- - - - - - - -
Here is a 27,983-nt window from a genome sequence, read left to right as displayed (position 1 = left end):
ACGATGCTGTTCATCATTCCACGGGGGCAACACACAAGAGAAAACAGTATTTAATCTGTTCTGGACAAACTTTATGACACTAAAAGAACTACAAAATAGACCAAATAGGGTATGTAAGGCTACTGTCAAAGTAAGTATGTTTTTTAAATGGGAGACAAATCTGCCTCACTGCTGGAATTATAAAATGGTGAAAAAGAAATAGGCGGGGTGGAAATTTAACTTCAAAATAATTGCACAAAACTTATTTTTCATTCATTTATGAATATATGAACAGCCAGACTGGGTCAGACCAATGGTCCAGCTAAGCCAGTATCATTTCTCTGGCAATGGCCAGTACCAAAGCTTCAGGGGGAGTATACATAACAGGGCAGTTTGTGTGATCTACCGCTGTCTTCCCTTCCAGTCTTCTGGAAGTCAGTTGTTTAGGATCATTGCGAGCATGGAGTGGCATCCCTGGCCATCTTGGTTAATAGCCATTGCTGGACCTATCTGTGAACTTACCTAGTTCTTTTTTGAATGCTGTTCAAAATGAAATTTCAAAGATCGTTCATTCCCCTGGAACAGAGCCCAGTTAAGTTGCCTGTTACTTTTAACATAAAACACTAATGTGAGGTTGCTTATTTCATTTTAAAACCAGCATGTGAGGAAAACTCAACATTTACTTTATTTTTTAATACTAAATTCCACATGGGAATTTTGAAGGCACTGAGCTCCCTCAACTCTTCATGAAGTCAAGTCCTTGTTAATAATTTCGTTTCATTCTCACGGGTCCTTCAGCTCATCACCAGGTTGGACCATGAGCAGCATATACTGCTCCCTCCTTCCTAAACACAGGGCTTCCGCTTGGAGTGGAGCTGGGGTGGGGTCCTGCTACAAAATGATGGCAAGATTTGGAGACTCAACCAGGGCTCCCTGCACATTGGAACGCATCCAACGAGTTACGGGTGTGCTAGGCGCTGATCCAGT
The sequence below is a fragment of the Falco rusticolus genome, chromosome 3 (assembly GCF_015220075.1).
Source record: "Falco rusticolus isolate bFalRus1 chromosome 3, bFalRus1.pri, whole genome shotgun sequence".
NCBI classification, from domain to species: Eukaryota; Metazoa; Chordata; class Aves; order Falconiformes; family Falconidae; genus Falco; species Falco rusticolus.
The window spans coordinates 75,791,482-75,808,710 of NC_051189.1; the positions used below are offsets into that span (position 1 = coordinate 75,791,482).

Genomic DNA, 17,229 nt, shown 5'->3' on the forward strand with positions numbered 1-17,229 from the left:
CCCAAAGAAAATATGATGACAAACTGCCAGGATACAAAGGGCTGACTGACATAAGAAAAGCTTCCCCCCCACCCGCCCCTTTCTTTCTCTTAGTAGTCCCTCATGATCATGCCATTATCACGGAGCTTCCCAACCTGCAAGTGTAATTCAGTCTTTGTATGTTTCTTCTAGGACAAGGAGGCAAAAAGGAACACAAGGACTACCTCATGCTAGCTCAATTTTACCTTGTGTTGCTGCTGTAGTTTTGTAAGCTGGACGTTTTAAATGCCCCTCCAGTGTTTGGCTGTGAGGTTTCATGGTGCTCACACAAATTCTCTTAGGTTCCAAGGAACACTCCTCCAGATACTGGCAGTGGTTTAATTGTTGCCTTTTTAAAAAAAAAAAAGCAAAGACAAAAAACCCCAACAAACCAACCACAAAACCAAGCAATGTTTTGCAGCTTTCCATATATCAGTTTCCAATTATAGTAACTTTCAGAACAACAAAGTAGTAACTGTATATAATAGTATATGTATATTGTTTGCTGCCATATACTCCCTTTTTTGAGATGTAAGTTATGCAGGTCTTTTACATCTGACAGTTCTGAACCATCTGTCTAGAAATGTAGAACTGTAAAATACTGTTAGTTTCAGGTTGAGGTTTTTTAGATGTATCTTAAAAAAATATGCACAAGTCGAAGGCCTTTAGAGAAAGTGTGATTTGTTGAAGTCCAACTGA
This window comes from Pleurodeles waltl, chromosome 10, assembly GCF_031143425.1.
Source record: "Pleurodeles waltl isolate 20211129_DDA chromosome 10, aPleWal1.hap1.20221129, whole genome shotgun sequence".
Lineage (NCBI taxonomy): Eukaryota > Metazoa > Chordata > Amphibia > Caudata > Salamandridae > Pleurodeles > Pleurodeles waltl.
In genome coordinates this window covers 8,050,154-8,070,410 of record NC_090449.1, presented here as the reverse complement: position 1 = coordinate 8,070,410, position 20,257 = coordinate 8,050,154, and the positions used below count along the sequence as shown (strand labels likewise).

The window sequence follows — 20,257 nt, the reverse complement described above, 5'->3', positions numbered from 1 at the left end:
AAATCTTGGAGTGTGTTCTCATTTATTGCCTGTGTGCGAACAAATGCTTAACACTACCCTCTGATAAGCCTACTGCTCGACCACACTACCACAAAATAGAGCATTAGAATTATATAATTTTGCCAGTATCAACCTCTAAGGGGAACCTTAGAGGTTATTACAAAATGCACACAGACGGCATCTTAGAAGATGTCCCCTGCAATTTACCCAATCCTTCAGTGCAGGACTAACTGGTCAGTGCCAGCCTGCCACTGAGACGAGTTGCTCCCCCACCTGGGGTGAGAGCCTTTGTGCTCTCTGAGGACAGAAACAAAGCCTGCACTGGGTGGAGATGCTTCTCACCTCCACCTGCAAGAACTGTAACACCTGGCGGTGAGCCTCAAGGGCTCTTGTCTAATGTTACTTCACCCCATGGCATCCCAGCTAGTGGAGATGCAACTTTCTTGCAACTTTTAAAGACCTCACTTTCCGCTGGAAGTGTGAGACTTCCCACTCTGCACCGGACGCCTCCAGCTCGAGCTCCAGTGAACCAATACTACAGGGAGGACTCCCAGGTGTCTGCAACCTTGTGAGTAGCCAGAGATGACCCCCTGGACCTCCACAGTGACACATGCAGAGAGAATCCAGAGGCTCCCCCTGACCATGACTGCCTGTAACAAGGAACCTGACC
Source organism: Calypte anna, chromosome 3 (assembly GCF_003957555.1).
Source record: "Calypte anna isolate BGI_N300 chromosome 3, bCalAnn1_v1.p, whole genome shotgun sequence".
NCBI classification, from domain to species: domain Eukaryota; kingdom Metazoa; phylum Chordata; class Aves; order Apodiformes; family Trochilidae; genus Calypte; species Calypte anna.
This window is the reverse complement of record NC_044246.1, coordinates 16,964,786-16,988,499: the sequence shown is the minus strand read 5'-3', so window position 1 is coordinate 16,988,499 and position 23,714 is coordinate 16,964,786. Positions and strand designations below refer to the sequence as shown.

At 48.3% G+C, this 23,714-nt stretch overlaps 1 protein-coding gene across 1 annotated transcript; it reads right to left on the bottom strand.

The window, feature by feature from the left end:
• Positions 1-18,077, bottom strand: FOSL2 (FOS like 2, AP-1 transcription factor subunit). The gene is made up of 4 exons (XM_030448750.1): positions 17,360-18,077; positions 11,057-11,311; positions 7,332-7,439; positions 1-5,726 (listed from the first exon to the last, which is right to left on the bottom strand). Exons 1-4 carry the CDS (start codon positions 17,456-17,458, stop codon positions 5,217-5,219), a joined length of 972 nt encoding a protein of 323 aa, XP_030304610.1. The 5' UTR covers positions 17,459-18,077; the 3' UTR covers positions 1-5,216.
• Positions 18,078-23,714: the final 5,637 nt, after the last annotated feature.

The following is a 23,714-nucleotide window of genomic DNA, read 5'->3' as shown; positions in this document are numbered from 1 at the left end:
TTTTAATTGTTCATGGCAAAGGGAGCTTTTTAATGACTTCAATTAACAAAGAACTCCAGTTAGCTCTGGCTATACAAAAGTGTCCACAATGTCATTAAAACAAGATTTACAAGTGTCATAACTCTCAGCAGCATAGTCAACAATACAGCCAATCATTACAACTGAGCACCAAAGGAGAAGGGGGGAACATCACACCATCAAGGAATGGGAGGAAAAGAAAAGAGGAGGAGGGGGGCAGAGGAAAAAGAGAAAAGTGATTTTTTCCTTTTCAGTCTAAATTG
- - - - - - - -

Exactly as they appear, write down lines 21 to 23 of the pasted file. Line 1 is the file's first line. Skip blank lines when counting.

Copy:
• Positions 1-18,077, bottom strand: FOSL2 (FOS like 2, AP-1 transcription factor subunit). The gene is made up of 4 exons (XM_030448750.1): positions 17,360-18,077; positions 11,057-11,311; positions 7,332-7,439; positions 1-5,726 (listed from the first exon to the last, which is right to left on the bottom strand). Exons 1-4 carry the CDS (start codon positions 17,456-17,458, stop codon positions 5,217-5,219), a joined length of 972 nt encoding a protein of 323 aa, XP_030304610.1. The 5' UTR covers positions 17,459-18,077; the 3' UTR covers positions 1-5,216.
• Positions 18,078-23,714: the final 5,637 nt, after the last annotated feature.

The following is a 23,714-nucleotide window of genomic DNA, read 5'->3' as shown; positions in this document are numbered from 1 at the left end: